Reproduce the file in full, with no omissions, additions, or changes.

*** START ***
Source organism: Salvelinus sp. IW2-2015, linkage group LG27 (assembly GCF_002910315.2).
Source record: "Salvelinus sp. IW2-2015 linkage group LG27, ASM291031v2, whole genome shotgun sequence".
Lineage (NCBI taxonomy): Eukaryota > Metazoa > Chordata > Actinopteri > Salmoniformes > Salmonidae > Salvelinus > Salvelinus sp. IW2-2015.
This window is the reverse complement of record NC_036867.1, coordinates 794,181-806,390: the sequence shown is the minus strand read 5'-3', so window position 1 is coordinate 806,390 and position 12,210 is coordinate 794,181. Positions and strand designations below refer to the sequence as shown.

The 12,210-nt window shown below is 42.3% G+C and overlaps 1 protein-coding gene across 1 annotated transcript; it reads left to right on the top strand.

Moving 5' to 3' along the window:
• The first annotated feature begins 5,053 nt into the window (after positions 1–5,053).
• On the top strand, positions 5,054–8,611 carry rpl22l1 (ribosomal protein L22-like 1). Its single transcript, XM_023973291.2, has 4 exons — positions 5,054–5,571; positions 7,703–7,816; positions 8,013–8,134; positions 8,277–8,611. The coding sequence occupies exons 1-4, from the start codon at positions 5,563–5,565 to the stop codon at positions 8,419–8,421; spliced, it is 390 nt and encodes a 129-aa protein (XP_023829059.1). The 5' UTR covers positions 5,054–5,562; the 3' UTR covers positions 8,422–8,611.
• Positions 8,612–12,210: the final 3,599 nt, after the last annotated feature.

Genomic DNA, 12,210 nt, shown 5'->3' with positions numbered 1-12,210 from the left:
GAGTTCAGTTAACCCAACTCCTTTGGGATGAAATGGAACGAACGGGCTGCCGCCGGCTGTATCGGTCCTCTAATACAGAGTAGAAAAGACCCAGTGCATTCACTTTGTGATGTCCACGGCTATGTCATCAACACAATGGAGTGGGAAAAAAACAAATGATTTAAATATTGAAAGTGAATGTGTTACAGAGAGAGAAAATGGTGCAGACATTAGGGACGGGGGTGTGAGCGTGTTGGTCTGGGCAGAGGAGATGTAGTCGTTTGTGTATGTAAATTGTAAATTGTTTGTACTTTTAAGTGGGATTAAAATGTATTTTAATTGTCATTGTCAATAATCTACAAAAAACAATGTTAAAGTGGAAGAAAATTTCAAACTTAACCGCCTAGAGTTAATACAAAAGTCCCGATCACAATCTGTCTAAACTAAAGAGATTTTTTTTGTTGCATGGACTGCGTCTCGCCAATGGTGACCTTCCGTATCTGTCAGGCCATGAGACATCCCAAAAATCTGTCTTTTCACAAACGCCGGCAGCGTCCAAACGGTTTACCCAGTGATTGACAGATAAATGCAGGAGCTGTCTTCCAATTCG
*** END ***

Source organism: Salvelinus sp. IW2-2015, linkage group LG27 (assembly GCF_002910315.2).
Source record: "Salvelinus sp. IW2-2015 linkage group LG27, ASM291031v2, whole genome shotgun sequence".
Lineage (NCBI taxonomy): Eukaryota > Metazoa > Chordata > Actinopteri > Salmoniformes > Salmonidae > Salvelinus > Salvelinus sp. IW2-2015.
This window is the reverse complement of record NC_036867.1, coordinates 794,181-806,390: the sequence shown is the minus strand read 5'-3', so window position 1 is coordinate 806,390 and position 12,210 is coordinate 794,181. Positions and strand designations below refer to the sequence as shown.

The 12,210-nt window shown below is 42.3% G+C and overlaps 1 protein-coding gene across 1 annotated transcript; it reads left to right on the top strand.

Moving 5' to 3' along the window:
• The first annotated feature begins 5,053 nt into the window (after positions 1–5,053).
• On the top strand, positions 5,054–8,611 carry rpl22l1 (ribosomal protein L22-like 1). Its single transcript, XM_023973291.2, has 4 exons — positions 5,054–5,571; positions 7,703–7,816; positions 8,013–8,134; positions 8,277–8,611. The coding sequence occupies exons 1-4, from the start codon at positions 5,563–5,565 to the stop codon at positions 8,419–8,421; spliced, it is 390 nt and encodes a 129-aa protein (XP_023829059.1). The 5' UTR covers positions 5,054–5,562; the 3' UTR covers positions 8,422–8,611.
• Positions 8,612–12,210: the final 3,599 nt, after the last annotated feature.

Genomic DNA, 12,210 nt, shown 5'->3' with positions numbered 1-12,210 from the left:
GAGTTCAGTTAACCCAACTCCTTTGGGATGAAATGGAACGAACGGGCTGCCGCCGGCTGTATCGGTCCTCTAATACAGAGTAGAAAAGACCCAGTGCATTCACTTTGTGATGTCCACGGCTATGTCATCAACACAATGGAGTGGGAAAAAAACAAATGATTTAAATATTGAAAGTGAATGTGTTACAGAGAGAGAAAATGGTGCAGACATTAGGGACGGGGGTGTGAGCGTGTTGGTCTGGGCAGAGGAGATGTAGTCGTTTGTGTATGTAAATTGTAAATTGTTTGTACTTTTAAGTGGGATTAAAATGTATTTTAATTGTCATTGTCAATAATCTACAAAAAACAATGTTAAAGTGGAAGAAAATTTCAAACTTAACCGCCTAGAGTTAATACAAAAGTCCCGATCACAATCTGTCTAAACTAAAGAGATTTTTTTTGTTGCATGGACTGCGTCTCGCCAATGGTGACCTTCCGTATCTGTCAGGCCATGAGACATCCCAAAAATCTGTCTTTTCACAAACGCCGGCAGCGTCCAAACGGTTTACCCAGTGATTGACAGATAAATGCAGGAGCTGTCTTCCAATTCG